After many years as the ‘Cinderella’ subject, history has been making a comeback. Authors of historical fiction are beating all comers in the big prize stakes, our TV schedules are full of (less than accurate) dramatizations such as The Tudors and Reign, and currently the excellent adaptation of Wolf Hall and accessible documentary-style histories abound – who wouldn’t immediately recognize Neil Oliver’s flowing locks? Interest in history is alive and well and perhaps never more so than in 2014 when we remembered the start of The Great War.
There are now at least six festivals devoted to history in the UK, and they bear little relation to the dull history lessons I remember from my school days. From History Live at Kelmarsh Hall – an all-round ‘experience’ including the sights, sounds and smells in the living history encampments and re-enactments; to Harrogate’s History Festival, focusing on writing and writers. North of the border November is History Month, with Previously – Scotland’s History Festival delivering 140 events over 18 days in six towns – Edinburgh, Glasgow, Stirling, Dunfermline, Moffat and St Andrews. I was proud to be part of the programme.
As the introduction to the 2014 programme said: ‘History can shake the entire world – or just yours. It’s the story of nations, the clash of armies…and the scar on your knee where your brother pushed you on the rocks when you were seven. History hasn’t finished, and neither have we.’
That comprehensive view of history was reflected in the variety of events which were on offer, from workshops and walks, to tours and talks, from exhibitions and discussions, to music, art and theatre. It’s impossible to cover them all, but to give you a flavour…
Walking tours included Edinburgh’s atmospheric, underground Vaults; the Secrets of the Royal Mile explored the closes, wynds and courtyards of Old Edinburgh; and the Dean Cemetery explored the host of fascinating characters interred there.
Historical novelists Andrew Williams, William Ryan and Edward Wilson discussed the shadow world of spies and secret policemen from WW1 to Vietnam; Shona Maclean, Marie Macpherson and Louise Turner talked about riot, murder and reformation; and Register House unveiled the story of the Kaiser’s Spy and the landlady who help the authorities to snare him.
Politics in Rhyme was much more entertaining than the real thing; and Stirling Castle hosted the Flyting–
a verbal war between two of James IV’s makars, described as ‘a brilliant, beautiful and bawdy battle of verse and verb, originally written to please a king’.
There were four days of events celebrating the life, work and travels of Robert Louis Stevenson, this quote is definitely one to live by, and a series focusing on significant women- in war: Weapons and Wounding; in education: Watt Wonderful Women – a talk on Heriot Watt University’s trailblazers; in trade: Women in 17th Century Fife Trade; and in drama: Miss Julie, Strindberg’s classic play.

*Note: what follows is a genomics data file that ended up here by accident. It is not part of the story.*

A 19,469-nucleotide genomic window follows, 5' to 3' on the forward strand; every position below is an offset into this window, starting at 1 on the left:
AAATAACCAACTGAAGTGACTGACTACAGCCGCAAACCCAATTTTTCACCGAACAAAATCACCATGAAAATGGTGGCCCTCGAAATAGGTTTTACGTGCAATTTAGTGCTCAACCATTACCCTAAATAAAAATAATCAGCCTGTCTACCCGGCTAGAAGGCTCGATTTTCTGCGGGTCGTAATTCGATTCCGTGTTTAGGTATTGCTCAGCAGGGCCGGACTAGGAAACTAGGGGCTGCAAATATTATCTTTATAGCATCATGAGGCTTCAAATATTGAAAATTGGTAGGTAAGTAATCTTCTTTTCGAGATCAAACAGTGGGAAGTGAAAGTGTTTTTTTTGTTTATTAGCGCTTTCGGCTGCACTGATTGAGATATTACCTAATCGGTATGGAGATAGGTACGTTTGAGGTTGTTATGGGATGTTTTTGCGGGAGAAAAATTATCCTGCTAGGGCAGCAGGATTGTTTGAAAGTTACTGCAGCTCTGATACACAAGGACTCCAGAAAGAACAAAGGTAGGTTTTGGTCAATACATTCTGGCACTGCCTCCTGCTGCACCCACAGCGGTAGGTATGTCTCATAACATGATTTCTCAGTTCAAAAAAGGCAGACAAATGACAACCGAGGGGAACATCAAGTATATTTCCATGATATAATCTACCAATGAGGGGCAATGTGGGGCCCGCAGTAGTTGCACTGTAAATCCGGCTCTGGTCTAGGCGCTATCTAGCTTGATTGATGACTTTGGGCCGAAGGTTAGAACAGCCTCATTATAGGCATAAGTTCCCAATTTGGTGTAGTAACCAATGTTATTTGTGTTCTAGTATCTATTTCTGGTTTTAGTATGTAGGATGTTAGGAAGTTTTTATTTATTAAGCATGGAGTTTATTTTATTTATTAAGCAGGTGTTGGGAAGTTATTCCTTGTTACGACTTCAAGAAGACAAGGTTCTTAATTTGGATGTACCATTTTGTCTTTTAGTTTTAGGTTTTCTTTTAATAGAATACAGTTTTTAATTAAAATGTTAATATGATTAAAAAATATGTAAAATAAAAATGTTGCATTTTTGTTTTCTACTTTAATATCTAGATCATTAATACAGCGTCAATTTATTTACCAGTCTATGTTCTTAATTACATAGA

As you might have expected in this centenary year, war was well represented; Leaving it all– Scottish soldiers’ wills and appeals against military service in WW1 a refreshingly different angle.
Food and drink weren’t forgotten: from The History of Gin and Distilling to Fireside Feast a three course banquet served in Riddle’s Court, in Edinburgh’s Old Town, similar to one that was served in 1598. (One I was sorry to miss.)
A host of events focused on family history: Getting Started with Family History Research, and the more unusual Hospital Records for Family Historians.
Glasgow focused on the Irish connection; Dunfermline, on Andrew Carnegie; and St Andrews hosted a variety events in honour of St Andrew’s Day.
For children there was The Reluctant Time Traveller with Janis McKay (21st) and a varied schools programme; and two events for writers: Writing Your Story, Writing History with David Simons and Chris Dolan; and my workshop event:
History in Historical Fiction – Icing the Cake or Main Ingredient. I had the opportunity to present it twice – once in Edinburgh and once in St Andrews, the latter a particular pleasure for me returning to the old haunts where I’d spent my student days. And amazingly, one of the participants had gone to the same school as I had in Ulster, though not at the same time. I thoroughly enjoyed both events – I hope the folk attending did too! The feedback was good, so I guess they did.
All in all an exciting 18 days – I’m already mulling over options for a workshop or talk that I could present this year…roll on November!
Update: In 2018 I was asked to give a presentation on my 1000 mile research trip in Saxony on the trail of Katharina von Bora, the reformer, Martin Luther’s wife, along with another workshop.